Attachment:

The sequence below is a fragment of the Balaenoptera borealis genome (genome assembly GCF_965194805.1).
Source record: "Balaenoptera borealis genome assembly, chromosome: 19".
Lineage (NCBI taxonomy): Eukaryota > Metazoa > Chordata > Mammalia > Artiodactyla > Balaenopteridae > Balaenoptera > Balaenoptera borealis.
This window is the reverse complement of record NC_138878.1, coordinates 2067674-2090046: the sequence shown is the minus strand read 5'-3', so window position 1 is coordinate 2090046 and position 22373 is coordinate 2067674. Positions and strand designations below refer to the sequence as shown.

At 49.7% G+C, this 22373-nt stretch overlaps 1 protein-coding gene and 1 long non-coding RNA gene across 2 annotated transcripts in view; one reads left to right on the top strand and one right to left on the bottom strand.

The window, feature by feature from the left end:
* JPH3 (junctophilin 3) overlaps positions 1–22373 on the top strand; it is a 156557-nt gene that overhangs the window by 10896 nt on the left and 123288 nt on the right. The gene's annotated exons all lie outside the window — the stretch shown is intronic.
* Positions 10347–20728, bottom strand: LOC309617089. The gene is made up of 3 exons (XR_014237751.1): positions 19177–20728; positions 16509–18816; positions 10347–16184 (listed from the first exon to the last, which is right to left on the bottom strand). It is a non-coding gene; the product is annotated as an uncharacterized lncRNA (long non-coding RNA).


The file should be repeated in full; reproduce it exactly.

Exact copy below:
The sequence below is a fragment of the Balaenoptera borealis genome (genome assembly GCF_965194805.1).
Source record: "Balaenoptera borealis genome assembly, chromosome: 19".
Lineage (NCBI taxonomy): Eukaryota > Metazoa > Chordata > Mammalia > Artiodactyla > Balaenopteridae > Balaenoptera > Balaenoptera borealis.
This window is the reverse complement of record NC_138878.1, coordinates 2067674-2090046: the sequence shown is the minus strand read 5'-3', so window position 1 is coordinate 2090046 and position 22373 is coordinate 2067674. Positions and strand designations below refer to the sequence as shown.

At 49.7% G+C, this 22373-nt stretch overlaps 1 protein-coding gene and 1 long non-coding RNA gene across 2 annotated transcripts in view; one reads left to right on the top strand and one right to left on the bottom strand.

The window, feature by feature from the left end:
* JPH3 (junctophilin 3) overlaps positions 1–22373 on the top strand; it is a 156557-nt gene that overhangs the window by 10896 nt on the left and 123288 nt on the right. The gene's annotated exons all lie outside the window — the stretch shown is intronic.
* Positions 10347–20728, bottom strand: LOC309617089. The gene is made up of 3 exons (XR_014237751.1): positions 19177–20728; positions 16509–18816; positions 10347–16184 (listed from the first exon to the last, which is right to left on the bottom strand). It is a non-coding gene; the product is annotated as an uncharacterized lncRNA (long non-coding RNA).